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Research Interests for Christine E. Wall

Research Interests: Evolutionary Morphology

The major goal of my work is to contribute to our understanding of the functional and evolutionary anatomy of the head, with an emphasis on how the feeding apparatus works and how it influences and is influenced by other structures and functions. My research focuses primarily on the functional anatomy of extant and extinct primates, but I am also interested in other mammalian groups.

Current research projects include:

(1) a detailed study of both the recruitment patterns and the fiber types of the jaw adductor muscles of macaques and baboons. The goals are to determine the nature of the general relationship between recruitment pattern and fiber type for the jaw adductors, to find out whether the jaw adductors are sexually dimorphic in these anthropoid primates, and if so, to develop a biomechanical model to describe this relationship and relate it to both size and function;

(2) investigations of the energetic costs of feeding behaviors in humans and nonhuman primates. The goal of this work is to better understand the relationship between the functional anatomy of the feeding apparatus and the metabolic costs that an animal incurs during feeding.

(3) a collaborative project with Greg Wray (Duke Biology), Brian Hare (Duke Evolutionary Anthropology), and Sarah Tishkoff (University of Pennsylvania) to study variation in the expression patterns of a number of diet-related genes in chimpanzees and humans; current work in includes a comparative genomic study of genes that code for enamel matrix proteins and associated proteases to document whether the thick enamel trait in humans is associated with positive selection in the noncoding regions of these genes.

(4) development of a public database - the Feeding Experiments End-user Database (FEED, www.feedexp.org) in collaboration with Dr. Rebecca German (Johns Hopkins), Dr. Susan Williams (Ohio Univ.), Dr. Chris Vinyard (NEOUCOM), and the National Evolutionary Synthesis Center. This database includes physiological data from a large number of mammalian species collected by numerous researchers. Its design will allow synthetic and integrative analyses of the evolution of the oropharyngeal apparatus and feeding behaviors in mammals. The public instance of FEED is available at www.feedexp.org

Adaptation, Physiological, Allometry, anatomy, Anatomy, Comparative, Animals, Anthropology, Anthropology, Physical, Aotidae, Aotus trivirgatus, Artiodactyla, Base Sequence, Behavior, Animal, Biological Evolution, Bite Force, Body Weight, Brain, Cadaver, Callitrichinae, Camelids, New World, Cheirogaleidae, Data Interpretation, Statistical, Databases, Factual, Dental Enamel Proteins, Dentition, Development, Diet, Electromyography, Electrophoresis, Polyacrylamide Gel, Feeding Behavior, Female, Fossils, Galago, Gene Expression, Genomics, Glucose Transporter Type 4, Goats, Haplorhini, Hominidae, Humans, Internet, Jaw, Lemur, Macaca, Male, Mammals, Mandible, Mandibular Condyle, Masseter Muscle, Mastication, Masticatory Muscles, Maxillofacial Development, Models, Biological, Models, Statistical, Models, Theoretical, Molecular Sequence Data, Movement, Muscle Contraction, Muscle Fibers, Fast-Twitch, Muscles, Myosin Heavy Chains, Organ Size, Pan troglodytes, Papio, Papio anubis, Perissodactyla, Phylogeny, Primates, Real-Time Polymerase Chain Reaction, Recruitment, Neurophysiological, Resins, Plant, Selection, Genetic, Sequence Alignment, Sex Factors, skull, Skull, Social Behavior, Sodium-Phosphate Cotransporter Proteins, Type III, Species Specificity, Strepsirhini, Stress, Mechanical, Sucking Behavior, Temporal Muscle, Temporomandibular Joint, Time Factors, Trees, Tupaia, User-Computer Interface, Vocabulary, Controlled, Wrist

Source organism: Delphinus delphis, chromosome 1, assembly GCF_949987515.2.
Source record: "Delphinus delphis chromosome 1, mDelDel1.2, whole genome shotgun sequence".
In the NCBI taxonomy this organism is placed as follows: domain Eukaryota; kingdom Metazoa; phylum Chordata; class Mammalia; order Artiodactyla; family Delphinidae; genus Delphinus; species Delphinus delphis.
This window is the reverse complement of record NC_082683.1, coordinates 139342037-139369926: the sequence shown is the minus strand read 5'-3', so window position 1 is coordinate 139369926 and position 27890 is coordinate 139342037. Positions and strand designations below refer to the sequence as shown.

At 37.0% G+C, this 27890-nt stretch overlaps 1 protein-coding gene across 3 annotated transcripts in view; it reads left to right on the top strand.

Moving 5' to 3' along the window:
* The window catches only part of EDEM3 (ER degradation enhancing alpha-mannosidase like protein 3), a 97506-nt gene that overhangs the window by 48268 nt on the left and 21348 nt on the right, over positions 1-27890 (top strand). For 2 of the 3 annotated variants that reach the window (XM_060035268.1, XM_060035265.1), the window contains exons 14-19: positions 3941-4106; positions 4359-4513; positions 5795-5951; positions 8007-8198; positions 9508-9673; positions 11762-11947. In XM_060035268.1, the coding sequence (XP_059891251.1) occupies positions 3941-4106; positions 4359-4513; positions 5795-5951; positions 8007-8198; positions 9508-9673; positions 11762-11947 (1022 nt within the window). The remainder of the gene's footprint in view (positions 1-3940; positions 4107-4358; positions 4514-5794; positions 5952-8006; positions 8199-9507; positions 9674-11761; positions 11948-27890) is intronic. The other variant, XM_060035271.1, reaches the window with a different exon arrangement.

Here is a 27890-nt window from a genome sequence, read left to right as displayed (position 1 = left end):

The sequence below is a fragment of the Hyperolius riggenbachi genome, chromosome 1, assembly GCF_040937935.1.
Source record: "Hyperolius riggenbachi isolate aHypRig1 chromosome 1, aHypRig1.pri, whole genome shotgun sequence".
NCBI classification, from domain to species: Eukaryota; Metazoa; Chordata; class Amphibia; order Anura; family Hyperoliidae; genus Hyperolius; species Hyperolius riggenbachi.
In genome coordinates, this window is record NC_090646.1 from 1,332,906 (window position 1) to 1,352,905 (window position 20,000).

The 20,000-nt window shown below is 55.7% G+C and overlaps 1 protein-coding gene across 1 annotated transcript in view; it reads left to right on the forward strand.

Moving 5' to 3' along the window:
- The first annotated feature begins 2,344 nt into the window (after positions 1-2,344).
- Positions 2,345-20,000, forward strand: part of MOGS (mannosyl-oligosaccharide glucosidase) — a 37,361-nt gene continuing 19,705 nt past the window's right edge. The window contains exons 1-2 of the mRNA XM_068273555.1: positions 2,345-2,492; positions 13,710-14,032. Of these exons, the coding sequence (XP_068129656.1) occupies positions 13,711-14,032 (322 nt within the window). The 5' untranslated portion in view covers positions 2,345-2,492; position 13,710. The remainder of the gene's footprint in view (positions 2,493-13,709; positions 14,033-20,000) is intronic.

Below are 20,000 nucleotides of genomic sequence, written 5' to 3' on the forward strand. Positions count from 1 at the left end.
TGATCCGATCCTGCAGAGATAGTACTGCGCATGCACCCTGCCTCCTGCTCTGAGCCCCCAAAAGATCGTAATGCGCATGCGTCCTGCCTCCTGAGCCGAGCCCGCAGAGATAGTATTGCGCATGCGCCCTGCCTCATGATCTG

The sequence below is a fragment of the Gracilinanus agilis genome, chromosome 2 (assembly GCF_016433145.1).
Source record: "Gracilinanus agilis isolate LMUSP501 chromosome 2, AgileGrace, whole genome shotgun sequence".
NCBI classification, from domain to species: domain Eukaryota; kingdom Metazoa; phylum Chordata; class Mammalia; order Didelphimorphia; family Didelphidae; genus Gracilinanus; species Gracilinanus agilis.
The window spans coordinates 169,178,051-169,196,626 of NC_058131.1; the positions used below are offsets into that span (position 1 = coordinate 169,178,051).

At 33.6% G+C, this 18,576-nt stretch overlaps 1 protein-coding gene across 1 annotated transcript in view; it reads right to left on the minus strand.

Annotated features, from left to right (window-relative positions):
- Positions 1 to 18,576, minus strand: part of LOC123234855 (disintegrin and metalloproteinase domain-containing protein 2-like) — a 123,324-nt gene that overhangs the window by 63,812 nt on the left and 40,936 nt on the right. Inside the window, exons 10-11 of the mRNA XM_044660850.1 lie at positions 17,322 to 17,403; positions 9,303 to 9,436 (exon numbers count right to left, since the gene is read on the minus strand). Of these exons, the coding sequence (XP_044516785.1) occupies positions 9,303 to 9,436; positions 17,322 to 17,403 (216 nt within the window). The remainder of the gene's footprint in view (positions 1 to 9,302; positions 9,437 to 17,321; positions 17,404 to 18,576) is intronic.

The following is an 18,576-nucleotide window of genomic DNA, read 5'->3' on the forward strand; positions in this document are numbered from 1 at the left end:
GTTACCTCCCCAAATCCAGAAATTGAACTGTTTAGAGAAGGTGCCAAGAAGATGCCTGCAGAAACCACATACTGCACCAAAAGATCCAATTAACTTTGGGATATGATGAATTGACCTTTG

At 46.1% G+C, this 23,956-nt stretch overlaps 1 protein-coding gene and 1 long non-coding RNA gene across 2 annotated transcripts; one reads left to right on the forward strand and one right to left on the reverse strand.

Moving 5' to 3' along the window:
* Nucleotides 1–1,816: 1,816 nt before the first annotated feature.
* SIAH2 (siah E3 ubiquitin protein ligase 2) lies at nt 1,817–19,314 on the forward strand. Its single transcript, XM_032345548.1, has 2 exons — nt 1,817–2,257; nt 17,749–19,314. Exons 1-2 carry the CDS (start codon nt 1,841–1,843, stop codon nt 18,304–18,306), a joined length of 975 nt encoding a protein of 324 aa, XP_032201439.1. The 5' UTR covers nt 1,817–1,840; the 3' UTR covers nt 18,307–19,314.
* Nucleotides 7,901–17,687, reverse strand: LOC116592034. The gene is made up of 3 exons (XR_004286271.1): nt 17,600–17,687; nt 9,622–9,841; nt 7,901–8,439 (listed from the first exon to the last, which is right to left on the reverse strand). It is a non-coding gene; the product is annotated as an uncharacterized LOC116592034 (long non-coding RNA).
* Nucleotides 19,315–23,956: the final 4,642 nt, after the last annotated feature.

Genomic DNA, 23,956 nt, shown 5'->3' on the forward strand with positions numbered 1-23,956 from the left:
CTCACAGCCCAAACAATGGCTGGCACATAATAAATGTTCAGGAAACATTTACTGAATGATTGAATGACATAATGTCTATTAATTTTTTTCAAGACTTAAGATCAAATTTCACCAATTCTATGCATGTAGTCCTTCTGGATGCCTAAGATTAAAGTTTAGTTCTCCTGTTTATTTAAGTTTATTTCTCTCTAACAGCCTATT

Representative Publications   (search)
  1. C.E. Wall, M. Briggs, E. Huq, W.L. Hylander, and F. Schachat, Regional variation in myosin heavy chain composition in the temporalis muscle of female and male baboons (Papio anubis), Archives of Oral Biology (2012) [doi]
  2. Kivell TL, Guimont I, and Wall CE, Sexual shape dimorphism in the human midcarpal joint, Anatomical Record (2012) [doi]
  3. Fedrigo, O; Pfefferele, AD; Babbitt, CC; Haygood, R; Wall, CE; Wray, GA, Molecular evidence that a metabolic trade-off contributed to human brain size evolution, Brain, Behavior, and Evolution, vol. 78 (2011), pp. 315-326 [doi]
  4. Wall CE, Vinyard CJ, Williams SH, Gapeyev V, Liu X, Lapp H, and German RZ, Overview of the feeding experiments end-user database (FEED), Integrative and Comparative Biology, vol. 51 no. 2 (2011)
  5. Williams, SH; Vinyard, CJ; Wall, CE; Crompton, AW; Hylander, WL, Patterns of jaw-muscle recruitment evolution in mammals, American Zoologist, vol. 51 no. 2 (2011), pp. 247-259, ISSN 0003-1569
  6. Perry, JMG; Hartstone-Rose, A; Wall, CE, The jaw adductors of strepsirrhines in relation to body size, diet, and ingested food size., Anatomical Record (Hoboken, N.J. : 2007), vol. 294 no. 4 (April, 2011), pp. 712-728, ISSN 1932-8486 [doi[abs]
  7. Babbitt CC, Fedrigo O, Warner LR, Wall CE, and Wray GA, Genomic signatures of diet-related shifts in primate evolution, Proceedings of the Royal Society B, vol. 278 (2010), pp. 961
  8. MacLean, EL; Barrickman, NL; Johnson, EM; Wall, C, Sociality, Ecology, and Relative Brain Size in Lemurs., Journal of Human Evolution, vol. 56 no. 5 (2010), pp. 471-478 [19410273], [doi[abs]

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